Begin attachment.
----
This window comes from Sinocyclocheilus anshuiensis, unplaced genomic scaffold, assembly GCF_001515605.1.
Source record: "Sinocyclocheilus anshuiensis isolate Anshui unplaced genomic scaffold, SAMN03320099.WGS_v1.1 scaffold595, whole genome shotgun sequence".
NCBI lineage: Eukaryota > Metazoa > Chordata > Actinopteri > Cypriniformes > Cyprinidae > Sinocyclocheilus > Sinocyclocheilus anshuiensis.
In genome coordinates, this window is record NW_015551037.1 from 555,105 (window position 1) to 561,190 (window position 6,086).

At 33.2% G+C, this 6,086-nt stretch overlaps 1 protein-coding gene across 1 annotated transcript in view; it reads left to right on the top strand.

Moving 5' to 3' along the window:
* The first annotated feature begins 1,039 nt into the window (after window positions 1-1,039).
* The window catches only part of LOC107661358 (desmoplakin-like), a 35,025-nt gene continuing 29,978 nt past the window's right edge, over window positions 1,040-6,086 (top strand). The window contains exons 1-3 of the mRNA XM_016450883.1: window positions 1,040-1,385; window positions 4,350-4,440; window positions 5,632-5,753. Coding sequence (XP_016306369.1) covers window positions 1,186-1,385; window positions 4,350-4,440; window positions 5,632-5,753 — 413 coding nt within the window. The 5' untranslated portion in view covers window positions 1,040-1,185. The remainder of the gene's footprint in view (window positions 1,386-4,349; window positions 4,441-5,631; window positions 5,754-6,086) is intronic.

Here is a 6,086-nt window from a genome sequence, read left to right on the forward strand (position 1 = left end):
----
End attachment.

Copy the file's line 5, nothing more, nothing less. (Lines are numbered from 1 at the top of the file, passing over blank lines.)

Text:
At 33.2% G+C, this 6,086-nt stretch overlaps 1 protein-coding gene across 1 annotated transcript in view; it reads left to right on the top strand.